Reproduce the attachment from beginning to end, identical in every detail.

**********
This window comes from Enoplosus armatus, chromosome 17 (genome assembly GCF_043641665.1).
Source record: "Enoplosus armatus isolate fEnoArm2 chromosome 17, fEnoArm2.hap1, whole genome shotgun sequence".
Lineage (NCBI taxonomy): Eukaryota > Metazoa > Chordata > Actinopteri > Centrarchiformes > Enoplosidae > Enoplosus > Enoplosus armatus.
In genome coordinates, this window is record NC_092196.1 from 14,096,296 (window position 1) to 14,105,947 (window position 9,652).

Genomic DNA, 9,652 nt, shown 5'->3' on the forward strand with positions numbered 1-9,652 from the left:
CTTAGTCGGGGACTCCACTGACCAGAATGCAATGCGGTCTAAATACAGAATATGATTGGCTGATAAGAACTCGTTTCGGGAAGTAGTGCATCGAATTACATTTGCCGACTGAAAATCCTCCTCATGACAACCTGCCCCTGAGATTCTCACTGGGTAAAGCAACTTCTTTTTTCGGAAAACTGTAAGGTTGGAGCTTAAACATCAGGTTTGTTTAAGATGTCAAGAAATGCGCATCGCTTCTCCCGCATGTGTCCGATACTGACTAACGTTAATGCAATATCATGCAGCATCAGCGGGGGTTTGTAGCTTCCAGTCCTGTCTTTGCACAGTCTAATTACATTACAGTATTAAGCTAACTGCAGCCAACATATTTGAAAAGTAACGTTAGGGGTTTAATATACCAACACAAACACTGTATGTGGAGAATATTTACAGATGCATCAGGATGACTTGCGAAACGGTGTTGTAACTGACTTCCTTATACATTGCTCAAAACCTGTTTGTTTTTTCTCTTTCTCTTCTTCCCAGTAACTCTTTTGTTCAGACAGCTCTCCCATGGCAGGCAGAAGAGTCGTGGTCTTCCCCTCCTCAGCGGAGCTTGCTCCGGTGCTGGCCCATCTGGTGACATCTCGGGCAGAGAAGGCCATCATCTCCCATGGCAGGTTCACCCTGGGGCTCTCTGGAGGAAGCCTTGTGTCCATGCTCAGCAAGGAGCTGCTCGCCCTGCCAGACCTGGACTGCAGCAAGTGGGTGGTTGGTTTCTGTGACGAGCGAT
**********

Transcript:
This window comes from Enoplosus armatus, chromosome 17 (genome assembly GCF_043641665.1).
Source record: "Enoplosus armatus isolate fEnoArm2 chromosome 17, fEnoArm2.hap1, whole genome shotgun sequence".
Lineage (NCBI taxonomy): Eukaryota > Metazoa > Chordata > Actinopteri > Centrarchiformes > Enoplosidae > Enoplosus > Enoplosus armatus.
In genome coordinates, this window is record NC_092196.1 from 14,096,296 (window position 1) to 14,105,947 (window position 9,652).

Genomic DNA, 9,652 nt, shown 5'->3' on the forward strand with positions numbered 1-9,652 from the left:
CTTAGTCGGGGACTCCACTGACCAGAATGCAATGCGGTCTAAATACAGAATATGATTGGCTGATAAGAACTCGTTTCGGGAAGTAGTGCATCGAATTACATTTGCCGACTGAAAATCCTCCTCATGACAACCTGCCCCTGAGATTCTCACTGGGTAAAGCAACTTCTTTTTTCGGAAAACTGTAAGGTTGGAGCTTAAACATCAGGTTTGTTTAAGATGTCAAGAAATGCGCATCGCTTCTCCCGCATGTGTCCGATACTGACTAACGTTAATGCAATATCATGCAGCATCAGCGGGGGTTTGTAGCTTCCAGTCCTGTCTTTGCACAGTCTAATTACATTACAGTATTAAGCTAACTGCAGCCAACATATTTGAAAAGTAACGTTAGGGGTTTAATATACCAACACAAACACTGTATGTGGAGAATATTTACAGATGCATCAGGATGACTTGCGAAACGGTGTTGTAACTGACTTCCTTATACATTGCTCAAAACCTGTTTGTTTTTTCTCTTTCTCTTCTTCCCAGTAACTCTTTTGTTCAGACAGCTCTCCCATGGCAGGCAGAAGAGTCGTGGTCTTCCCCTCCTCAGCGGAGCTTGCTCCGGTGCTGGCCCATCTGGTGACATCTCGGGCAGAGAAGGCCATCATCTCCCATGGCAGGTTCACCCTGGGGCTCTCTGGAGGAAGCCTTGTGTCCATGCTCAGCAAGGAGCTGCTCGCCCTGCCAGACCTGGACTGCAGCAAGTGGGTGGTTGGTTTCTGTGACGAGCGAT